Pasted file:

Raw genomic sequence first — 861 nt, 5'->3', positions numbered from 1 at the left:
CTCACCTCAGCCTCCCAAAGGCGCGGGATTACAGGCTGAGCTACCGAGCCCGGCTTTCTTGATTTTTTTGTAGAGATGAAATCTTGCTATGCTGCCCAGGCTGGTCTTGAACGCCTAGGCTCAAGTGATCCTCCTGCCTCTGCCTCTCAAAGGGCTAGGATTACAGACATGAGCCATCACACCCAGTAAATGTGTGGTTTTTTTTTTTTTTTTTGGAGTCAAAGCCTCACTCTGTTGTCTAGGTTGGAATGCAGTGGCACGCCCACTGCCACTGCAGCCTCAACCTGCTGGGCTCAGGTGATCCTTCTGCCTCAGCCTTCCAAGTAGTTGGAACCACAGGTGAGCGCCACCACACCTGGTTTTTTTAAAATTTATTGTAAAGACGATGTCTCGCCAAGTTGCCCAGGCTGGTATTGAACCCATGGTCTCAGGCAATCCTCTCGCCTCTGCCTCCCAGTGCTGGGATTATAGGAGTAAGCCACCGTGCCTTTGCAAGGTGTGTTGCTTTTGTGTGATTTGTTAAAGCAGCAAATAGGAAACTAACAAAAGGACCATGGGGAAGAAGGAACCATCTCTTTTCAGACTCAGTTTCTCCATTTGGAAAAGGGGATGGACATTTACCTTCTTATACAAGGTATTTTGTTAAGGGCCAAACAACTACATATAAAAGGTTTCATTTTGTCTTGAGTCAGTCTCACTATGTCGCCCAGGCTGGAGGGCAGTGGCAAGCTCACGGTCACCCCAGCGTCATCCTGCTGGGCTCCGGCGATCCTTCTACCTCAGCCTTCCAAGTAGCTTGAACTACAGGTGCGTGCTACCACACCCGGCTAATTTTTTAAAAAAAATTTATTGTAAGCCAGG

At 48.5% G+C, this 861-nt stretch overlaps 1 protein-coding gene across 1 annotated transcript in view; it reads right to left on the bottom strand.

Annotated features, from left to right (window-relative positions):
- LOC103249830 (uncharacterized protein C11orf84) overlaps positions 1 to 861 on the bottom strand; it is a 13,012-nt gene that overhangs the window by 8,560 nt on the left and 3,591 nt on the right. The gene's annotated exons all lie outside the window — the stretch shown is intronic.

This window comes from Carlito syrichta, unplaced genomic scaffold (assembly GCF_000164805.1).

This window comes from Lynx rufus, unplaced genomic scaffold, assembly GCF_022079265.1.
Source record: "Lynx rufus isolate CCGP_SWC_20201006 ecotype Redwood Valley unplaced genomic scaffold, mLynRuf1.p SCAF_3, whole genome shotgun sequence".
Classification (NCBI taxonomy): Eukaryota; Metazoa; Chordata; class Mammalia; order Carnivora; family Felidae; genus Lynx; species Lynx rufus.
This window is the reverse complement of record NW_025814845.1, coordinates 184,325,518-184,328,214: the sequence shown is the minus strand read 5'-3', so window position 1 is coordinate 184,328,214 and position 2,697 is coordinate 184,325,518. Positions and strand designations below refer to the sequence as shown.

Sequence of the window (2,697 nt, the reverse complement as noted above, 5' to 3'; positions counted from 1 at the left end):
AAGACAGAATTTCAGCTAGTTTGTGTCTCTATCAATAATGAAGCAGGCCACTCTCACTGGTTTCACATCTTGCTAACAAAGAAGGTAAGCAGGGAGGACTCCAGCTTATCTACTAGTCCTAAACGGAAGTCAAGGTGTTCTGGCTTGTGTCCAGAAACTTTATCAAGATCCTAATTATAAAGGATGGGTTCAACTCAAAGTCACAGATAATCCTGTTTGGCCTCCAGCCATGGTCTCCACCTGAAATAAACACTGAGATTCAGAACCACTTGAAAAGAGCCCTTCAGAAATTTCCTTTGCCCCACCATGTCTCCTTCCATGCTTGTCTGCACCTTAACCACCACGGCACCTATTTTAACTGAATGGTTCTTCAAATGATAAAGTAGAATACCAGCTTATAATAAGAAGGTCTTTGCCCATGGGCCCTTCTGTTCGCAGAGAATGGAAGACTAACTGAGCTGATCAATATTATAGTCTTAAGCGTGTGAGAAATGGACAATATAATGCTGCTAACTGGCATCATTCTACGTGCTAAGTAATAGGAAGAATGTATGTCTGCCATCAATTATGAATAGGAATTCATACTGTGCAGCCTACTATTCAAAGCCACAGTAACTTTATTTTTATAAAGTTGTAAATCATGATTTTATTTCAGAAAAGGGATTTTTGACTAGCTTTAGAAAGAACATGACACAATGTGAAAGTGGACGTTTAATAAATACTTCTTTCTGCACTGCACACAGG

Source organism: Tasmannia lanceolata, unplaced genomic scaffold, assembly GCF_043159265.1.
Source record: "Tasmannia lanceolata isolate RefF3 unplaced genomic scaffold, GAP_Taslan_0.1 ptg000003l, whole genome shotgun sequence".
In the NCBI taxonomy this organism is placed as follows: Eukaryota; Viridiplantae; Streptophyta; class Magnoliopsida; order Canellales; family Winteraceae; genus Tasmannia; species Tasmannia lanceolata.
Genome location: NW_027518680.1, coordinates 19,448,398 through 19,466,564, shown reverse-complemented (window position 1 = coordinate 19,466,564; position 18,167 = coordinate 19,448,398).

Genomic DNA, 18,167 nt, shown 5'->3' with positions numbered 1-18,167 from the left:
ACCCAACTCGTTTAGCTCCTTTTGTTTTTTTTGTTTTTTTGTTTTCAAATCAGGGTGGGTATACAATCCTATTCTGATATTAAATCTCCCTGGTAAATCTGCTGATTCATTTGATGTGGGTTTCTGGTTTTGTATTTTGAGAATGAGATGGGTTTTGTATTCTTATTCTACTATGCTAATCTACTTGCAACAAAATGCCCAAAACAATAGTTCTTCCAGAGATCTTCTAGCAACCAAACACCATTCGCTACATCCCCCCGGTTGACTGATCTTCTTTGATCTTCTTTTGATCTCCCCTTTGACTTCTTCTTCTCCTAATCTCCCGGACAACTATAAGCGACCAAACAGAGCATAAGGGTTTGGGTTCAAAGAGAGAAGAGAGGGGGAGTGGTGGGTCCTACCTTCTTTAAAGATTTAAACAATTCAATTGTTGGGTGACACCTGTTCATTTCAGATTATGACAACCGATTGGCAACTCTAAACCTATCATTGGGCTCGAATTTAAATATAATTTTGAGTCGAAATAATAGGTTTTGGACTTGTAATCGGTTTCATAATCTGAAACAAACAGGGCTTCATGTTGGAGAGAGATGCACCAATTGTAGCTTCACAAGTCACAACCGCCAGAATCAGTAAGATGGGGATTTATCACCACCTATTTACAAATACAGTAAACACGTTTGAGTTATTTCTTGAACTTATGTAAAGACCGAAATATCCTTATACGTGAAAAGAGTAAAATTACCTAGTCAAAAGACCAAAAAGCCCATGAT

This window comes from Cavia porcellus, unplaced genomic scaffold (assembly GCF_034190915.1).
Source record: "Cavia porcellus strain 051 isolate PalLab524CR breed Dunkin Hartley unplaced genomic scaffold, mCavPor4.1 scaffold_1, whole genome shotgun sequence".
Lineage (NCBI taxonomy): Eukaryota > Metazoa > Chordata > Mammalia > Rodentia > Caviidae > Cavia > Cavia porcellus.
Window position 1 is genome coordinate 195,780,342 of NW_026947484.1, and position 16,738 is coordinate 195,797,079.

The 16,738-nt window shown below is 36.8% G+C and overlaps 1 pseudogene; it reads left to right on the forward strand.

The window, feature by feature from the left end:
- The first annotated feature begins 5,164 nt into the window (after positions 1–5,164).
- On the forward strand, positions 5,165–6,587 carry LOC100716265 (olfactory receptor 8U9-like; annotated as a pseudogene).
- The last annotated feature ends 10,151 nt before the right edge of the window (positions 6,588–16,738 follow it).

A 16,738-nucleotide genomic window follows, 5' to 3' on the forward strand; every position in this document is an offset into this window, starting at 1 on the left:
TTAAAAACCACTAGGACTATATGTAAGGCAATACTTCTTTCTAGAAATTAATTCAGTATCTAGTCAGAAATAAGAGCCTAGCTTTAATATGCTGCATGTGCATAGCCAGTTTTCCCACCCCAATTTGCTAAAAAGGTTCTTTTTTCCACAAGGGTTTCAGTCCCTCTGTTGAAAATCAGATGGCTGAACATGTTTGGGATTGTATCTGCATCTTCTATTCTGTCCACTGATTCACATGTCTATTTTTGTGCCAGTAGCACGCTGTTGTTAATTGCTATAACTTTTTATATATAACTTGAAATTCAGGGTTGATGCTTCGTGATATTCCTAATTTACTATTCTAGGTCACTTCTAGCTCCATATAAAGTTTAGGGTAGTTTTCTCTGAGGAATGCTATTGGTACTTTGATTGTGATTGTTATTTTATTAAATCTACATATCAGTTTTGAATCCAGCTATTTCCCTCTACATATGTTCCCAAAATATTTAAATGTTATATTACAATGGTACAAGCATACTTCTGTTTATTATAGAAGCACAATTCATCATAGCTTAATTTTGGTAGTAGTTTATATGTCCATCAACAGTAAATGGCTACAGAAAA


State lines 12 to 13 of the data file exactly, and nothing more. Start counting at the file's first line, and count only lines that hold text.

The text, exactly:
AAGACAGAATTTCAGCTAGTTTGTGTCTCTATCAATAATGAAGCAGGCCACTCTCACTGGTTTCACATCTTGCTAACAAAGAAGGTAAGCAGGGAGGACTCCAGCTTATCTACTAGTCCTAAACGGAAGTCAAGGTGTTCTGGCTTGTGTCCAGAAACTTTATCAAGATCCTAATTATAAAGGATGGGTTCAACTCAAAGTCACAGATAATCCTGTTTGGCCTCCAGCCATGGTCTCCACCTGAAATAAACACTGAGATTCAGAACCACTTGAAAAGAGCCCTTCAGAAATTTCCTTTGCCCCACCATGTCTCCTTCCATGCTTGTCTGCACCTTAACCACCACGGCACCTATTTTAACTGAATGGTTCTTCAAATGATAAAGTAGAATACCAGCTTATAATAAGAAGGTCTTTGCCCATGGGCCCTTCTGTTCGCAGAGAATGGAAGACTAACTGAGCTGATCAATATTATAGTCTTAAGCGTGTGAGAAATGGACAATATAATGCTGCTAACTGGCATCATTCTACGTGCTAAGTAATAGGAAGAATGTATGTCTGCCATCAATTATGAATAGGAATTCATACTGTGCAGCCTACTATTCAAAGCCACAGTAACTTTATTTTTATAAAGTTGTAAATCATGATTTTATTTCAGAAAAGGGATTTTTGACTAGCTTTAGAAAGAACATGACACAATGTGAAAGTGGACGTTTAATAAATACTTCTTTCTGCACTGCACACAGG

Source organism: Tasmannia lanceolata, unplaced genomic scaffold, assembly GCF_043159265.1.